Those services, too, face legal troubles, but that isn't stopping more than a billion files from being traded over their networks each month (see BW Online, 2/21/01, "Napster's Sons: Singing a Different Tune?") "With all the problems Napster faces, there's not much it can offer Bertelsmann now," says Eric Scheirer, a Boston-based digital-music expert. "Eighteen months ago, Napster had millions of users that could have been converted. Today, it has no users, no music, and an injunction hanging over its head."

Judge Patel's recent decision could prove to be a victory for Napster at the expense of the labels, including BMG. If the Big Five can't prove they own online copyrights, they can't ask the courts for damages to redress infringements. Such a ruling would also undermine any BMG strategy to move aggressively into online distribution since writers, not the labels, would own the copyrights and collect royalties.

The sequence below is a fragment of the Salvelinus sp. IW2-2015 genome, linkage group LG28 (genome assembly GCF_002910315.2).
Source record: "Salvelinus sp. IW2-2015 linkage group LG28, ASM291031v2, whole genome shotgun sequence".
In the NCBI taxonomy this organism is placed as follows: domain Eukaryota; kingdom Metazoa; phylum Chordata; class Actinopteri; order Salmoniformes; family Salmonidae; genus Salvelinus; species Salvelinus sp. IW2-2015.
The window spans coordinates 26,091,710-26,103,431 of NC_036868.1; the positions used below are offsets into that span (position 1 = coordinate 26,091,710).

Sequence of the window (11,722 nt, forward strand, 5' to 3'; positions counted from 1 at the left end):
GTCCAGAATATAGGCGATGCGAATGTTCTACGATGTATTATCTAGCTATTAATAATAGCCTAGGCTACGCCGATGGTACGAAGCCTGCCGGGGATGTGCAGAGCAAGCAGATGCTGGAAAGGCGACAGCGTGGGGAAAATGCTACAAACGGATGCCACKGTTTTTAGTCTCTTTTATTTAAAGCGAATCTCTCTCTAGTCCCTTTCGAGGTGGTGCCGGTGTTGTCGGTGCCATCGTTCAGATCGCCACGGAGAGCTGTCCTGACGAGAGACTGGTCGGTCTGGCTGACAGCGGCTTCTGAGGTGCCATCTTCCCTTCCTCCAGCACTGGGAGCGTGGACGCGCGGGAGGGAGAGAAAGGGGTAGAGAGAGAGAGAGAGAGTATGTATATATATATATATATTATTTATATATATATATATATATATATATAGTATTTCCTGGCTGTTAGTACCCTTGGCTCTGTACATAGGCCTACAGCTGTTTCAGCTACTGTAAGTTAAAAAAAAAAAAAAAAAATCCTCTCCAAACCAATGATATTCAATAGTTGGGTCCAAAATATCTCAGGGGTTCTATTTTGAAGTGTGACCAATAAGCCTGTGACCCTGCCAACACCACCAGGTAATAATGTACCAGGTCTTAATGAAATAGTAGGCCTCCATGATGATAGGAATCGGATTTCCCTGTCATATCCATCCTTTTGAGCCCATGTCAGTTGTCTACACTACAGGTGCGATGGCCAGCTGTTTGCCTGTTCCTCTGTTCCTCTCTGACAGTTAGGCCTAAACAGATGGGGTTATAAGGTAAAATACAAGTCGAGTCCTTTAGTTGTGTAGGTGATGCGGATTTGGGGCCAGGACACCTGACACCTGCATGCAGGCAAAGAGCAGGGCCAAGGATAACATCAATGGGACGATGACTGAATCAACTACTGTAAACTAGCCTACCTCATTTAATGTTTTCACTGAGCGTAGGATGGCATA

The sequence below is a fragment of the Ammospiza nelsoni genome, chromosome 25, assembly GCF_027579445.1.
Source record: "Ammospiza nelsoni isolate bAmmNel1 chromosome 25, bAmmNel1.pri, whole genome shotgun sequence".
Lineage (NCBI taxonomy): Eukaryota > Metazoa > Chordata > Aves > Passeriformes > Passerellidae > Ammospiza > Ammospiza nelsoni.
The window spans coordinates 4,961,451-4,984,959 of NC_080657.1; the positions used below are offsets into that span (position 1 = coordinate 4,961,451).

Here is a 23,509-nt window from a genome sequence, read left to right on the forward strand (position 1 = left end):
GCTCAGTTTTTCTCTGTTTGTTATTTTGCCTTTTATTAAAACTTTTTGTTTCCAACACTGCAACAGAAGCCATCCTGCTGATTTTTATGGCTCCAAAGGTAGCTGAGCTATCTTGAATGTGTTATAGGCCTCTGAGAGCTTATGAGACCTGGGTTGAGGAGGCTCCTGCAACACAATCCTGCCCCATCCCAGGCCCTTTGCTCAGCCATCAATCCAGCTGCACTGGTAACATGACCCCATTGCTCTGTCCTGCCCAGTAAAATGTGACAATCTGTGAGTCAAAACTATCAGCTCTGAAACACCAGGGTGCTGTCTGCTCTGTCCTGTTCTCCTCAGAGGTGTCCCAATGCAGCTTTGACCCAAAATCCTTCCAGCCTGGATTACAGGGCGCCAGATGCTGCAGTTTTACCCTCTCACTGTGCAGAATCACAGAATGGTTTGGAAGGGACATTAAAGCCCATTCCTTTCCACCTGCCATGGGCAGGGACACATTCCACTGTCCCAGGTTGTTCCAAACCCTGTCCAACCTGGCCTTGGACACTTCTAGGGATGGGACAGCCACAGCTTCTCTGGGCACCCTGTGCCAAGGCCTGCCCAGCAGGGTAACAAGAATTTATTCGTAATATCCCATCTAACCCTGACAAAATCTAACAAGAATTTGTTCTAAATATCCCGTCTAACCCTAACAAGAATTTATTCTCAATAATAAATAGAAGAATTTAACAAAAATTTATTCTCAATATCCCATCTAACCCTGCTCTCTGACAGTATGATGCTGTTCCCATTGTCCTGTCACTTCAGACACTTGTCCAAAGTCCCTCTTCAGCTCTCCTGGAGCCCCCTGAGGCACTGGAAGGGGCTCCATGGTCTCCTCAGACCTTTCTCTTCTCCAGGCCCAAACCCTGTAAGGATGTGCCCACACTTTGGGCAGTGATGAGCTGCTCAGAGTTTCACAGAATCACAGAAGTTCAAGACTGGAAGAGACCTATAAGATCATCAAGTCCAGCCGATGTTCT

The pro-Napster judgment also puts pressure on the labels to sign deals with the service to show that they're not hampering competition. Yet, despite long-running negotiations, Napster hasn't signed a single pact. With licenses in hand, it would finally be able to launch its new legitimate service -- one that had been scheduled for release at the end of March. Napster CEO Konrad Hilbers has said he won't relaunch the service until he settles with all or most of the Big Five labels.


  Any launch may be just too late, however. After years of legal battles, the file-sharing service has no real advantage over MusicNet and Pressplay, which are themselves struggling to persuade consumers to pay for music online. Nor is there any certainty that Napster will execute its service any better than its well-funded rivals are.

"Napster has never provided any proof that it's more than a small garage company that happened to be in the right place at the right time," says Scheirer. To warrant Bertelsmann's continued support, it'll likely have to do better than that.

Black covers digital music for BusinessWeek Online. BusinessWeek Frankfurt bureau chief Jack Ewing also contributed to this article.